Antigone and Oedipus by Sophocles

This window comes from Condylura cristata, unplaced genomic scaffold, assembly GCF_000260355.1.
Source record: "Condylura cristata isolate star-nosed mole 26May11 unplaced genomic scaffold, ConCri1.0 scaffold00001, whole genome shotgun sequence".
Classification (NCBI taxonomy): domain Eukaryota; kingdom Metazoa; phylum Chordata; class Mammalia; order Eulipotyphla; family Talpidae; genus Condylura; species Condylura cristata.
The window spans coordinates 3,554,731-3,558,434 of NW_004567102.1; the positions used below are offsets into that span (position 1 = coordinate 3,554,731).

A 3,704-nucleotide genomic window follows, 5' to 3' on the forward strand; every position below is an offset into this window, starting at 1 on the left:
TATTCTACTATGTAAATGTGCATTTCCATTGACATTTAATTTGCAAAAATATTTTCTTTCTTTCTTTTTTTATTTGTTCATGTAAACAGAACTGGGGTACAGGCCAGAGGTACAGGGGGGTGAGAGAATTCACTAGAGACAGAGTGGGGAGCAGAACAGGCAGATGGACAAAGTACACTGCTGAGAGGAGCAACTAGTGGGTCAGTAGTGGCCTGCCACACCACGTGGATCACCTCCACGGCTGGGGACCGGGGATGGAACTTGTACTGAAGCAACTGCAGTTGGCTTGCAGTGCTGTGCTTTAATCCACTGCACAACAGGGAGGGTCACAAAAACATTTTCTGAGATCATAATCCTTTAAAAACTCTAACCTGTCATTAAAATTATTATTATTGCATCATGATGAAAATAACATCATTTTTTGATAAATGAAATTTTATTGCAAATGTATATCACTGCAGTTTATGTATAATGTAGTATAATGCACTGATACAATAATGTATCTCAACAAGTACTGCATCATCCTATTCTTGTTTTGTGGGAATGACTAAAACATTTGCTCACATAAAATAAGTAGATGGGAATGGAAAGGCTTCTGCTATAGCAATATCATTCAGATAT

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“Antigone & Oedipus” By Sophocles are great stories of Tragedy and adversity. Creon, Oedipus and Antigone are truly engaged in struggle with reality, destiny and self-pity, for life. “Oedipus The King” is the tragic story of a man of a noble structure but is triggered by great tragedies and realities of him-self that shatter his existence. From the beginning of the story Oedipus is shown as a noble caring man. He is greatly worried about the plague in Thebes “but my spirit grieves for the city, for myself and all of you” he tells the priest and his people of Thebes, however He is also impetuous and suspicious of the motive of His friends; But these flaws may not be considered as a reason to his down fall, His sins were committed unwittingly. The man at his elder age finds out the truth of his birth to Laius and Jacosta (his mother and wife) and that He is the murderer of His own father. This reality struck His soul and mind and filled him with the feeling of humiliation and disgust of his own being. He blinds himself and undergoes the sorrow of being exiled from his home and sent away from family to wander alone and finds His son’s leading opposite sides in Thebe's civil war, who died fighting each other for the throne. “Antigone” is the story of Creon (brother of Jacosta and the new King of Thebes) and Antigone (the daughter of Oedipus and Jacosta). Creon, the new ruler of Thebes, had decided that Eteocles will be honored and Polyneices will be in public shame, the rebel brother's body will not be sanctified by holy rites, and will lie unburied on the battlefield, prey for carrion animals like worms and vultures; the harshest punishment at the time Antigone wants to bury Polyneices’s body, in defiance of Creon's edict and fu... ... middle of paper ... ...compassion for Antigone. Creon had the self-pity of Oedipus and Antigone, but not their compassion for others, nor their courage of renunciation and self-denial for the sake of superior value. It should be noted that Antigone’s suicide in no way detracts from this conception of her attitude and fate, since suicide was not regarded by the Greek as a sin. Oedipus, contrary to the Theban’s advice did not choose suicide as a punishment to himself, for he believed his sins to be so great as to demand an even harsher means of atonement. The heroism of Oedipus and Antigone is based on their faith, on their belief in paramount values; through their suffering they achieved the fulfillment of their recognized human obligations towards deity. The relationship between self-sacrifice and renunciation is important, for it is the tragic significance of a self-sacrificial act.
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